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Wiener Library

International Tracing Service Child Search Branch: papers relating to 'Lebensborn' (microfilm)


Reference code(s): GB 1556 WL 531a

Held at: Wiener Library

Title: International Tracing Service Child Search Branch: papers relating to 'Lebensborn' (microfilm)

Date(s): 1941-1948

Level of description: collection

Extent: c415 frames

Name of creator(s): International Tracing Service Child Search Branch


Administrative/Biographical history:

The origins of the International Tracing Service date back to a 1943 initiative at the Headquarters of the Allied Forces, which enabled the section for International Affairs at the British Red Cross in London to provide this function. Spurred by the need to acquire more precise information about the fate of forced labourers and refugees in Europe, the task was taken over by the Supreme Headquarters Allied Expeditionary Forces on 15 February 1944. From the end of the war until 30 June 1947 the United Nations Relief and Rehabilitation Administration assumed the task of supporting and repatriating millions of non-German refugees. It moved to Bad Arolsen, Germany in January 1946, which was the geographical centre of the 4 occupation zones. On 1 July 1947 the International Refugee Organisation took over the Central Tracing Bureau, which, as of 1 January 1948, under the name International Tracing Service, is still valid today.

Lebensborn (Fount of life), registered association, established in December 1935 within the SS Rasse und Siedlungshauptamt (Race and Resettlement Main Office- RuSHA). In an extension of the marriage order of 1932, the Lebensborn Statute of September 1936 charged every SS man to produce at least 4 children, whether in or out of wedlock. The children were to come into the world in well-equipped Lebensborn homes, which protected the mothers from the surrounding world. Lebensborn provided birth documents and the child's basic support, and recruited adoptive parents. Financed by compulsory contributions from the RuSHA leadership, by 1944 a total of 13 homes were maintained, in which some 11,000 children were born. Estimates for the number of kidnappings of racially suitable non-aryans vary from several thousand to 200,000.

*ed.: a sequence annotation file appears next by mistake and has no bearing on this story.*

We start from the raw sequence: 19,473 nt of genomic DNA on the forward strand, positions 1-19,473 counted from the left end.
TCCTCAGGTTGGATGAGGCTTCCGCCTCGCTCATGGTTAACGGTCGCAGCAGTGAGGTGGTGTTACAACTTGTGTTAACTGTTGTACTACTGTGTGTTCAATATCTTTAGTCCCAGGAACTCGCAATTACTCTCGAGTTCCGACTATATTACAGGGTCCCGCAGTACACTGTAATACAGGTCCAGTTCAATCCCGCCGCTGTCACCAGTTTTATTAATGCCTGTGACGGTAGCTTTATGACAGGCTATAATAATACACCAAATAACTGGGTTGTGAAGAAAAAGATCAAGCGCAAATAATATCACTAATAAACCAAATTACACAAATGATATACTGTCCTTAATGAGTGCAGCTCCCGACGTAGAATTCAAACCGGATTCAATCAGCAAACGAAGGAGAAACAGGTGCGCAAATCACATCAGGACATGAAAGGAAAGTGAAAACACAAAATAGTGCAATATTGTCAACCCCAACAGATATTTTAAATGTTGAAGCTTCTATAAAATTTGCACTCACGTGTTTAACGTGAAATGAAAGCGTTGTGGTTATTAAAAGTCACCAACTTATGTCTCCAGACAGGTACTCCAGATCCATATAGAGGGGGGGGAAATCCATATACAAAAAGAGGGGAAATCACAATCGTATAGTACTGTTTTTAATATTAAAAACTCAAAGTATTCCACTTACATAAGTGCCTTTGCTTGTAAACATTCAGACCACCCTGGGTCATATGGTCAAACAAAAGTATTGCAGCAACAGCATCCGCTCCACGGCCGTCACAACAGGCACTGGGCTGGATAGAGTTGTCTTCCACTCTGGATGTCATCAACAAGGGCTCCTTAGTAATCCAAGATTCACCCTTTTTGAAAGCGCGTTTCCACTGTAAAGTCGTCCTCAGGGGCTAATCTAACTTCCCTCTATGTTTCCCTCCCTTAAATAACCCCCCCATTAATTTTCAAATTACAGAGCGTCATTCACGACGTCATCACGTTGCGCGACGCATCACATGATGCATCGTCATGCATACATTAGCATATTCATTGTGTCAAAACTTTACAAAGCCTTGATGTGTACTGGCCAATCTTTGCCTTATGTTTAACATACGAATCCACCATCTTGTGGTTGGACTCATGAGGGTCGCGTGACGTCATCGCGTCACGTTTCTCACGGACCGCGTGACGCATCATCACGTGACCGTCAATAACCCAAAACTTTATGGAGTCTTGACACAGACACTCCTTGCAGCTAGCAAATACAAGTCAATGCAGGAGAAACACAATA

Scope and content/abstract:

Reports affidavits and correpondence regarding the fate of children brought up in the Nazi Lebensborn programme, 1941-1948.


Language/scripts of material: German

System of arrangement:

The original deposit consisted of two files which were subsequently filmed in no discernible order.

Conditions governing access:


Conditions governing reproduction:

Copies can be made for personal use. Permission must be sought for publication.

Physical characteristics:


Finding aids:

Description exists to this archive on the Wiener Library's online catalogue


Appraisal, destruction and scheduling information:


Archival history:

Immediate source of acquisition:

Jewish Central Information Office


Existence and location of originals:

Wiener Collection, Tel Aviv University, Israel.

Existence and location of copies:

Related material:

Publication note:



Archivist's note: Entry compiled by Howard Falksohn

Rules or conventions: Compiled in compliance with General International Standard Archival Description, ISAD(G), second edition, 2000; National Council on Archives Rules for the Construction of Personal, Place and Corporate Names, 1997.

Date(s) of descriptions: Oct 2007

Racism (doctrine) | Racial discrimination
Residential child care | Child welfare | Social welfare
Third Reich | Nazism | Totalitarianism | Political doctrines
Child care x Child welfare
Ethnic groups

Personal names

Corporate names
International Tracing Service